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Journey North News: Winter & Spring 2012

Posted Fridays: Feb. 10, Mar. 2, 23, Apr. 6, 20, May 4

Spring 2012

Posted Fridays: Feb. 10, Mar. 2, 23, Apr. 6, 20, May 4

Whooping crane adult and chick FiNAL Whooping Crane Migration Update: May 4, 2012
Today we celebrate May's exciting events with a new slideshow on nesting season. In Wisconsin the first hatching and 17 nests raise hopes, and nesting soon starts in Canada. The annual cycle continues as this endangered species welcomes the next generation!
Photo Klaus Nigge
Whooping crane on nest

Whooping Crane Migration Update: April 20, 2012
The first Western cranes are close to their Canadian nesting grounds 2,400 miles from Texas. Eastern cranes have 17 nests in Wisconsin. When can we expect those eggs to hatch? The nine ultralight-led crane-kids began—and may have completed—their journey north! What DON'T you know about territories and nesting?
Photo Klaus Nigge

Male Whooping crane displays red crown. Whooping Crane Migration Update: April 6, 2012
Whoopers are rushing north to reach the nesting grounds in this unusual spring of early migration. That is, all but the nine crane-kids that followed ultralight planes from Wisconsin to Alabama. This male shows something females look for when picking a mate. How does a Whooping crane choose a lifetime mate? Who picks whom?
Photo Eva Szyszkoski
Pair of cranes in migration Whooping Crane Migration Update: March 23, 2012
Whoop, whoop and away! The first birds in the Western Flock have been reported in the flyway, A whopping 70 cranes in the Eastern flock are already back on the Wisconsin nesting grounds. How does migrating in small groups leaving at separate times help the species survive? Meet a long-lived survivor!
Photo Laura Erickson
Whooping crane  with beak open and tongue showing Whooping Crane Migration Update: March 2, 2012
The journey north is underway for some Whooping cranes, while other cranes are in no hurry to go. Find out which crane in the eastern flock has made more migrations than any other. This week, think about how cranes prepare for migration. Photos and facts help YOU get ready too!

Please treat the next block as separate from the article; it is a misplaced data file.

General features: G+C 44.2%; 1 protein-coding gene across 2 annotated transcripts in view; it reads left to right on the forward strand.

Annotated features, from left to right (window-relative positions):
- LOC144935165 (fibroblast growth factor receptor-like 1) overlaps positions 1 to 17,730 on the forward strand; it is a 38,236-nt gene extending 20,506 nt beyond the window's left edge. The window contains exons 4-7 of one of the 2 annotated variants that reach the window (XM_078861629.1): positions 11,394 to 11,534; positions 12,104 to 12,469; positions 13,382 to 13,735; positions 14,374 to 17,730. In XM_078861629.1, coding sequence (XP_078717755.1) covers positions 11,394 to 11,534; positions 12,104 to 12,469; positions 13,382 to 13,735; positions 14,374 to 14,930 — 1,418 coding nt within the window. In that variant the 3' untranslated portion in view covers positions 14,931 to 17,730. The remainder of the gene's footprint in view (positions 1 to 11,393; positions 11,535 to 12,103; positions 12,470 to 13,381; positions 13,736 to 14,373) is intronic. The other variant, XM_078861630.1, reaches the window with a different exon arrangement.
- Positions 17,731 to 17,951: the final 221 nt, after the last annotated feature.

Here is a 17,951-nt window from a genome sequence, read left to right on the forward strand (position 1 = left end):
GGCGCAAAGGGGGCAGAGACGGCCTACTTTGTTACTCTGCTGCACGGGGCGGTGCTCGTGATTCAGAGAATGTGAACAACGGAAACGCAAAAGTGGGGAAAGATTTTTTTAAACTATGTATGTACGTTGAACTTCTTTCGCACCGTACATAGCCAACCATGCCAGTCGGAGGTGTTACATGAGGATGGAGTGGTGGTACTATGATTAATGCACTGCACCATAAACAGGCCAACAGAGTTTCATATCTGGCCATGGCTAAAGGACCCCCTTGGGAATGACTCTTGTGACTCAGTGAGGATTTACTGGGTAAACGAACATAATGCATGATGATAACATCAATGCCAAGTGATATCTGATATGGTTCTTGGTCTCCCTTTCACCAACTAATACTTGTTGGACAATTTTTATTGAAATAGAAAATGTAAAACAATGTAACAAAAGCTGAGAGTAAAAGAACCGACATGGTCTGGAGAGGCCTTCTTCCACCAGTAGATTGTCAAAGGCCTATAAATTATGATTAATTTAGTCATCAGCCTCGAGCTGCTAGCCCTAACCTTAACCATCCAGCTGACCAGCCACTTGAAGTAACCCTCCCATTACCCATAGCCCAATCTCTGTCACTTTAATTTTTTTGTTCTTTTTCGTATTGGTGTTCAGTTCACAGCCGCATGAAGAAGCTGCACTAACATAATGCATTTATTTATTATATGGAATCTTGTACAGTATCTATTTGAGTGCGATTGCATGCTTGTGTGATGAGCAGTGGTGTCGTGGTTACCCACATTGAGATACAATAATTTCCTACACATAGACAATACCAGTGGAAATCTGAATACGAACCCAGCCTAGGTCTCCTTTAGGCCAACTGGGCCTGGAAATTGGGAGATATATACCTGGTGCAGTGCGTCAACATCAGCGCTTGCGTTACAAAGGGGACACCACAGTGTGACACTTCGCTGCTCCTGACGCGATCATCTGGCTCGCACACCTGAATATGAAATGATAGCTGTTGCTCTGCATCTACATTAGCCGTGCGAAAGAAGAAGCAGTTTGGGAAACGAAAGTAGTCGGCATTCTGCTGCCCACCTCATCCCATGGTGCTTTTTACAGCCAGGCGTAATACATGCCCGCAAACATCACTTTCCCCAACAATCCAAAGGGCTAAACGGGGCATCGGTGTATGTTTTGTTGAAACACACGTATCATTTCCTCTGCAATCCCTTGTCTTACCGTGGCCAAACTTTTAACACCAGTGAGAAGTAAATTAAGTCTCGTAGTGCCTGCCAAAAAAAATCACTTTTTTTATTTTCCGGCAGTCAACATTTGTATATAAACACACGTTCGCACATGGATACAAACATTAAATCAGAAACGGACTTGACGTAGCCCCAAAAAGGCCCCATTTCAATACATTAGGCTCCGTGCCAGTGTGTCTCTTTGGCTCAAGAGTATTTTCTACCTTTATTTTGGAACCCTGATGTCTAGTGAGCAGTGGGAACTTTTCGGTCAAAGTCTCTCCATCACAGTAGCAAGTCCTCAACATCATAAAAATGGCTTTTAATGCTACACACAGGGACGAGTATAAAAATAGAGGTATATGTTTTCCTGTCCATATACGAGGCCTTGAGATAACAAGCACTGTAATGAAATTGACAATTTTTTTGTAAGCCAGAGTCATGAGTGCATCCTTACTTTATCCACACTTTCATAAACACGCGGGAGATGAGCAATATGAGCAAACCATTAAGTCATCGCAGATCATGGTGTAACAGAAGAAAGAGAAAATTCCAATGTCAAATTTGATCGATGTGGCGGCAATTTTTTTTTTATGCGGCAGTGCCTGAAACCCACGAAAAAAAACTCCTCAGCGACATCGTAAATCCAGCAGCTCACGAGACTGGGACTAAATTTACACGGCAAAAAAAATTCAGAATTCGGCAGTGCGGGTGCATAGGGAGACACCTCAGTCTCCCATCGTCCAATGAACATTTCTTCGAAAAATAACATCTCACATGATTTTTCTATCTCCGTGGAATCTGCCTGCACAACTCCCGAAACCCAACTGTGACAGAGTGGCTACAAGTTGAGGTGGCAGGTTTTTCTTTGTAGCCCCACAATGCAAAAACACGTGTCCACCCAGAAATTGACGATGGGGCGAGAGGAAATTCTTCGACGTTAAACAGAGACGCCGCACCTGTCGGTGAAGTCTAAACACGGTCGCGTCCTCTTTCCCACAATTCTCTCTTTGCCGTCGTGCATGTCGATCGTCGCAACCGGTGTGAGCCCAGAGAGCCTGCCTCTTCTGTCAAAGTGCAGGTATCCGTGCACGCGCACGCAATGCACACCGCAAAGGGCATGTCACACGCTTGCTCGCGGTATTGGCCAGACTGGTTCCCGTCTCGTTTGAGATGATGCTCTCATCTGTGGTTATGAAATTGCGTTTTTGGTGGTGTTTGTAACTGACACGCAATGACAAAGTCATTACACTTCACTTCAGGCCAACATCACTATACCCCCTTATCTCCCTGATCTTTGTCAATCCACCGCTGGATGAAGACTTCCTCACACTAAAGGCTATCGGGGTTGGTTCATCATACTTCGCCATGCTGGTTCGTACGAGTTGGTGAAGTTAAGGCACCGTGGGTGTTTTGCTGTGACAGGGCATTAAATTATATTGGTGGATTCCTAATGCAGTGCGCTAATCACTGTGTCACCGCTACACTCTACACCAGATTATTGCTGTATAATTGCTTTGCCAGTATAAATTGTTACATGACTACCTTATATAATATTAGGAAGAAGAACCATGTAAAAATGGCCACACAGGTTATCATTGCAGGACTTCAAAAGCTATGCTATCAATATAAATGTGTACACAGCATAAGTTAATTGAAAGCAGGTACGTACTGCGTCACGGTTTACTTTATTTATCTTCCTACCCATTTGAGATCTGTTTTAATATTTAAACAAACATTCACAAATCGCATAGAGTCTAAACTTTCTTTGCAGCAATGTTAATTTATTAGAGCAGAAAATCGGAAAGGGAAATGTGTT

Photo Laura Erickson
Young Whooping crane nabs a blue crab to eat. Whooping Crane Migration Update: February 10, 2012
Welcome to a season of surprises! Most Whooping cranes are on their wintering grounds, while others have cut their migration short. This week, learn about the habitat that cranes need for winter survival. We have 24 photos and two slideshows to help you!
Photo Operation Migration

Welcome and Orientation
What endangered species stands nearly five feet tall with a wingspan wider than most cars? Whooping Cranes! Our reports begin on February 10, when these magnificent birds are on their wintering grounds.
WHOOPING CRANE SPRING MIGRATION UPDATES will be posted here on Fridays. (See schedule above.) Get ready for the adventure!
Photo Operation Migration

Fall 2011
Yong whooping crane being released from a travel crate. Fall Migration News Updates: September 2011 - February 4, 2012
After flying 707 miles with ultralight-aircraft leaders on their first journey south, the nine cranes in the Class of 2011 were quietly crated at the travel pen in Winston County, Alabama. In trucks and vans, they became the first ultralight-led cranes to finish their migration by road instead of wing power. Their winter home is Alabama's Wheeler National Wildlife Refuge. Discover the rest of the story when you join us for spring's journey north!

Journey North is pleased to feature this educational adventure made possible by the
Whooping Crane Eastern Partnership (WCEP).

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